There are few industries more fiercely competitive than higher education. Driven by rankings and a desire to churn out the best and brightest minds, colleges and universities are known for their investments in strategic, often high-budget advertising. But luckily for smaller organizations, it’s not the flashy airport banners or expensive commercials that set these higher education campaigns apart—it’s the planning, processes, and surprisingly accessible technologies and techniques at work behind the scenes.
Nearly any industry can borrow the same approach used by higher ed to market smarter and more efficiently. Let’s dive into a few.
Think like a recruiter.
As a prospective student, you’re likely to face a list of admissions requirements when applying to a university. The institution wants to make sure they’re not only focusing their resources on the highest achieving candidates, but also admitting students who are the best overall fit for their institution.
Knowing the criteria that makes up their ideal student, they set out to market with targeted digital campaigns in the exact places those candidates are likely to be. And with platforms like LinkedIn (best for reaching potential graduate students), institutions can use targeting parameters like education level, job titles, and years of experience to sculpt an audience for their ads that perfectly matches their admissions criteria. In theory, now every new inquiry coming from advertising is qualified and eligible to become a student—not just a small, hopeful percentage.
Now think about your organization. Why waste marketing dollars reaching those who may not be a good fit for you? Start by identifying the qualifications of your ideal customer. What are their credentials? They’re specific challenges? Do they have certain skills? What are they most interested in? Then, explore what these characteristics might say about their online behavior, their decision drivers, their favorite places to research new information, and even what they are most likely to ask Google. You’ll be well on your way to more streamlined, data-driven marketing with tactics that actually move the needle, not just those that are shiny and new.
Align sales and marketing.
Marketing and sales are extremely different beasts. They have different success measures, processes, and teams with distinct skillsets. In higher education, they’re usually housed in separate departments: marketing/communications and admissions/recruitment. This ongoing separation, however, can create communication silos and even competitive situations with little to no productive interaction between the two teams. Unfortunately, this scenario is all too common.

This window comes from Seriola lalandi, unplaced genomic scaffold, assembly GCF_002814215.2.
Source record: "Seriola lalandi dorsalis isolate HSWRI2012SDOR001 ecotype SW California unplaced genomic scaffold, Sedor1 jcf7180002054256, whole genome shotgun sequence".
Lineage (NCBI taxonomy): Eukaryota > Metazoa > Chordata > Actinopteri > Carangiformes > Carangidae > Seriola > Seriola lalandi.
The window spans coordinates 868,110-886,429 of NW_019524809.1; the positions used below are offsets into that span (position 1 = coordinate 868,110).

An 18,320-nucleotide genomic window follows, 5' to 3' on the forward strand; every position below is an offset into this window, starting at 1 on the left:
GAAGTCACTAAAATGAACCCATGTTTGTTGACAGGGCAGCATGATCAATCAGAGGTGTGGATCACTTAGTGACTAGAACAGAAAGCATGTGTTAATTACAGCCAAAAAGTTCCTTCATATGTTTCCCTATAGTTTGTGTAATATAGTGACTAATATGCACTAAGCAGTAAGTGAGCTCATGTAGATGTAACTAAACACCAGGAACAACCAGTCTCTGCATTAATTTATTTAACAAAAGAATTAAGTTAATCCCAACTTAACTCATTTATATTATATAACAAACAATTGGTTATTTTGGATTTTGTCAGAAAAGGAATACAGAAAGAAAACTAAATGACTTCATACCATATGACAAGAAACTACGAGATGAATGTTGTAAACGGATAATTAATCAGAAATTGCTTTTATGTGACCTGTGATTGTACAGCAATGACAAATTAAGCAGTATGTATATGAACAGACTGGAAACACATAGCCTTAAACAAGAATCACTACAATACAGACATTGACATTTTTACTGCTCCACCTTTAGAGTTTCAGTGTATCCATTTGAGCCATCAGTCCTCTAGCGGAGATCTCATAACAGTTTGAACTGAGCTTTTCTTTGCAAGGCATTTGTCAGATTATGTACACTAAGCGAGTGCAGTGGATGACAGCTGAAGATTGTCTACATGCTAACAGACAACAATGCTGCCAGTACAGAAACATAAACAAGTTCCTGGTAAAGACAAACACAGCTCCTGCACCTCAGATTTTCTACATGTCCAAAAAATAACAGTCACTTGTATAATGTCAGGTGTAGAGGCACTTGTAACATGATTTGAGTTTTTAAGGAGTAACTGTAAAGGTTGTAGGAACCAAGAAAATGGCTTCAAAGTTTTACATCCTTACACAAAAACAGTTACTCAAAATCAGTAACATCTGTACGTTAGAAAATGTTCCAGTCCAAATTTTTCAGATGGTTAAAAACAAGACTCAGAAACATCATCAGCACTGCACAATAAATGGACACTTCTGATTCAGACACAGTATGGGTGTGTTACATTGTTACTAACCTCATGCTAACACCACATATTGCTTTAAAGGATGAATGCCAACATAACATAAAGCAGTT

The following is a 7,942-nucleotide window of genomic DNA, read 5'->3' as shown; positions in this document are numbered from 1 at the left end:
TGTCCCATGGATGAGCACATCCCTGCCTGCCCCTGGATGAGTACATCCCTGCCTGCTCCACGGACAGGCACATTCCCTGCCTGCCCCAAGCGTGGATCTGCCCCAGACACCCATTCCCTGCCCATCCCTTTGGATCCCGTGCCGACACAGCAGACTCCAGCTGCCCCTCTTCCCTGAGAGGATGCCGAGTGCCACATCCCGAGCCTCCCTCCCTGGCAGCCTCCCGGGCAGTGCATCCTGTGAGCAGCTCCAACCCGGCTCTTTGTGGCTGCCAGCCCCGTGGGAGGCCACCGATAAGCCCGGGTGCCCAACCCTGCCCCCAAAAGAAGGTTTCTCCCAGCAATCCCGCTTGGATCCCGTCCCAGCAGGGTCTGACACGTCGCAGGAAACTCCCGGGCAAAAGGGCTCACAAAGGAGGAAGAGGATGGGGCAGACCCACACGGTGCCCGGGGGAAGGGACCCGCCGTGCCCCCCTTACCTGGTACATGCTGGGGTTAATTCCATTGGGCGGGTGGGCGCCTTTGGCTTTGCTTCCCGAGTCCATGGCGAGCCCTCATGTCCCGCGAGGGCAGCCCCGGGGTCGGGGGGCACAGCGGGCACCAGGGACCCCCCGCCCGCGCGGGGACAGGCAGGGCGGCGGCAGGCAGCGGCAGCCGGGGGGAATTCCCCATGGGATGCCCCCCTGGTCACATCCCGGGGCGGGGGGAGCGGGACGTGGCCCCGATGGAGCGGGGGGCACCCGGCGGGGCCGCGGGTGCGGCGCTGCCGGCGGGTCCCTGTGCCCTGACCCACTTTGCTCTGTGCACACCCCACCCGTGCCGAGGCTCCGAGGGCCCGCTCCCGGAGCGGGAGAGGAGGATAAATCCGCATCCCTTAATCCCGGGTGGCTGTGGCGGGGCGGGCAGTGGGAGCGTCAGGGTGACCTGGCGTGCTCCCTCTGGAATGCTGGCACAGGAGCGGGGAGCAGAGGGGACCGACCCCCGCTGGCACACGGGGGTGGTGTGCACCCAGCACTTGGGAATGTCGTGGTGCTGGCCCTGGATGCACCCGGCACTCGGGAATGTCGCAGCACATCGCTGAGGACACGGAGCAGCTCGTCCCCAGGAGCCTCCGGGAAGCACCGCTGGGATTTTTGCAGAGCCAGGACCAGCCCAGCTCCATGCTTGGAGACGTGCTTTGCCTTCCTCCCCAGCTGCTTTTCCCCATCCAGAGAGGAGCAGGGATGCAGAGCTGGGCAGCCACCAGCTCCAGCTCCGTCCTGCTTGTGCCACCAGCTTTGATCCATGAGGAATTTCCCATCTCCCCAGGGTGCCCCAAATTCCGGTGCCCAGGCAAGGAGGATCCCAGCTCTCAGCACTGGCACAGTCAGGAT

The key is to bridge the gaps and remember your marketing and sales efforts share the same goal—generating new customers. Bring these departments closer to together with a few important steps:
Align your metrics. While marketing teams are traditionally focused on quantity (e.g., conversions, impressions, clicks), sales teams are worried more about the quality of their leads. Find ways to quantify quality with marketing data (e.g. lead scoring) to help your campaigns get smarter and prioritize your sales team’s efforts.
Share your data. Aligned performance metrics do no good if data isn’t free flowing. Find ways to integrate your marketing and sales systems for more accessible, real-time information to drive decision making.
Automate your processes. Now think about ways your marketing team can take repetitive tasks off your sales team’s plate. From sending automatically triggered emails to warm leads based on a specific action, to setting reminders for sales staff to follow-up, an optimized marketing technology stack can speed up meaningful communications with greater efficiency and accuracy.
Focus on lead generation.
It’s easy to get distracted by clicks and impressions numbers with digital campaigns. But these numbers don’t drive business—and they definitely don’t drive higher ed enrollment. Instead, a signature tactic of higher education campaigns is to directly ask for your information (usually an email address) in exchange for downloading a brochure, accessing more information, or getting in touch with an admissions specialist.
That’s because higher ed institutions know you’re not going to make a decision right then and there. Decision cycles for applying to degree programs can be anywhere from two months to two years. If you’ve already made the impression with advertising, however, why waste the opportunity to tell that user more about your organization, push them closer to a decision, and add them to your email list for future outreach?
Nearly any business that doesn’t rely purely on impulse purchases can benefit from this approach. Let’s say your objective is building demand and selling tickets for an industry conference that’s eight months away. Get started now on a digital campaign encouraging your audience to download an exclusive white paper from the keynote speaker. Your audience will appreciate the opportunity and be much more likely to hand over their email for exclusive information than they would be to buy a ticket on the spot. Now you can keep the communication going, reduce your future advertising costs, and make the big ask at a later date.
Ready to borrow some of these techniques for your next campaign? Get in touch with LMD.